When it comes to truly independent moviemaking, few studios have been doing it longer—or better—than New York City-based Troma Entertainment. Founded by Lloyd Kaufman in 1974, Troma is the world’s oldest continually operating fully independent studio—and the company responsible for such cult classics as The Toxic Avenger, Sgt. Kabukiman N.Y.P.D. and Tromeo & Juliet. So it’s not surprising that the folks at Troma have been bringing more movies to the people in the form of the TromaDance Film Festival, an eight-day celebration of the wicked, weird and hysterically funny, happening in Salt Lake City and Park City, Utah this January 18 – 25th. MM spoke with Jonathan Lees, TromaDance’s co-director and program director, to find out more about this year’s event.
Jennifer Wood (MM): For almost a decade, TromaDance has allowed moviemakers to submit their films without an entry fee and made all its screenings and panels free to the public. Why is it so important to you guys to give “art back to the people?”
Jonathan Lees (JL): As we reach our ninth year presenting the TromaDance Film Festival as a truly independent, no entry fee/no admission fee festival, giving art back to the people has always been our motto. While the Internet has expanded opportunities for filmmakers to get their work seen, nothing really beats the camaraderie of a film festival. It’s important for filmmakers to receive response from public screenings in order to help them grow as artists through the critique and commentaries of their peers and why should they, or the audience, be charged for that? We are here as a community to support the art of expression through cinema and no swag-swiping, celebrity-obsessed, studio-sanctioned entity will stop us.
MM: Given Troma’s focus on cult movies—from The Toxic Avenger to Poultrygeist—are there specific genres/budget levels TromaDance is most interested in screening?
JL: I have never programmed films based on the genre expectations of the Troma audience. Founder Lloyd Kaufman has always made it clear that while Troma’s name is used to promote the festival, he will always give me free reign to introduce our audiences to a cornucopia of cinema they may not be used to seeing, ranging from experimental or avant-garde work to the many wonders of world cinema.
MM: What’s the one thing you look for in programming the fest? The one thing that could give a film an edge over other entries?
JL: If there’s one thing I can’t tell filmmakers enough it’s that I have to feel a movie, not just see it. I look for films that bleed passion from behind the camera and in their storytelling. Regardless of budget and professional technique, a movie can affect the viewer purely on an emotional level as displayed in Karen Black’s unique, one take, humanitarian tale, Help!, or through the cerebral experimentation of image and sound in Antonios Papantoniou’s Vessel. All of our filmmakers this year, no matter what genre or level of artistry they display, have a common goal in being enthusiastic and passionate about their work rather than conforming to fill a need for what they think “the marketplace” needs or to create what is known as a “calling card” film.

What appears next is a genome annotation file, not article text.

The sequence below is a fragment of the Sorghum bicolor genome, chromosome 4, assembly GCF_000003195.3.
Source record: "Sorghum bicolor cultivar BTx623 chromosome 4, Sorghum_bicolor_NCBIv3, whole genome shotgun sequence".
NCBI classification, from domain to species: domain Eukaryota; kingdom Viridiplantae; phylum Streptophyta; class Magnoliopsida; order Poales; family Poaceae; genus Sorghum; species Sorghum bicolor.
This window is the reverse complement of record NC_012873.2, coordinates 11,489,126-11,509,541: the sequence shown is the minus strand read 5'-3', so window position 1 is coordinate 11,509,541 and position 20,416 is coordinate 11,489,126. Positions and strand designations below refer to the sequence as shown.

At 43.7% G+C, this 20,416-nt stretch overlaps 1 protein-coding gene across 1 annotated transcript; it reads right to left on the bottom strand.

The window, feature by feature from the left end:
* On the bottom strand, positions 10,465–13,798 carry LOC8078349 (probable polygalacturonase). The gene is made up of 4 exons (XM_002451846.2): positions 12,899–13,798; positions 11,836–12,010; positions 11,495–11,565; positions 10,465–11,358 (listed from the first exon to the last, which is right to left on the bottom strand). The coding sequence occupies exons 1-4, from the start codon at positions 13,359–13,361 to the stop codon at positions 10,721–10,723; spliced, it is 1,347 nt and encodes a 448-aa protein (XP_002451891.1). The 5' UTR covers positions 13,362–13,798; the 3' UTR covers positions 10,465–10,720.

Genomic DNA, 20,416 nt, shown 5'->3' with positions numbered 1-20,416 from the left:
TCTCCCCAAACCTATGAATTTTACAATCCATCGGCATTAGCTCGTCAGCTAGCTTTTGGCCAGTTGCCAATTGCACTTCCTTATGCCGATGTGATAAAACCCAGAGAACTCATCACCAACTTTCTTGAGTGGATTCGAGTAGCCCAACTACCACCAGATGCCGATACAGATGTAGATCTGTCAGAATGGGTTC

MM: This year’s event will kick off with an entire day of “Best Of” movies from the fest’s nine-year history. What are some of those highlights? What are some of the screenings and/or events you’re most looking forward to in 2008?
JL: The Salt Lake City Library, in their gracious donation of their amply sized auditorium, has given TromaDance a chance to branch out this year. We will be showcasing a selection of previous years’ shorts to introduce new audience members to some of the great works presented in the past; but more importantly, we were able to create a whole day of new programming suitable for the venue. This year we will begin the “Ackk!-ademic” series of documentaries and fiction features that focus on independent artists such as rebel Baltimore filmmaker Don Dohler in the excellent movie, Blood, Boobs & Beast, plus explorations on underground comic artists, sideshow performers, iconic figure Vampira and a little scholarly film called A-Bo The Humonkey, which is the heartwarming story of a deformed half-breed trying his damndest to get an education.
MM: Because it is a free event, the fest relies on donations to keep it going. How can regular old moviemakers and film fans help keep TromaDance alive?
JL: TromaDance is a completely nonprofit festival, so we do rely on donations, sponsors and the hard work of our dedicated volunteers, filmmakers, musicians, performers and venues. This year, I have to thank everyone who personally donated to making TromaDance happen. It gets harder each year to exist in an increasingly bourgeois atmosphere as Park City, so if you want to help out, go on to www.tromadance.com and keep us alive as the only festival that is truly “for the people and by the people!”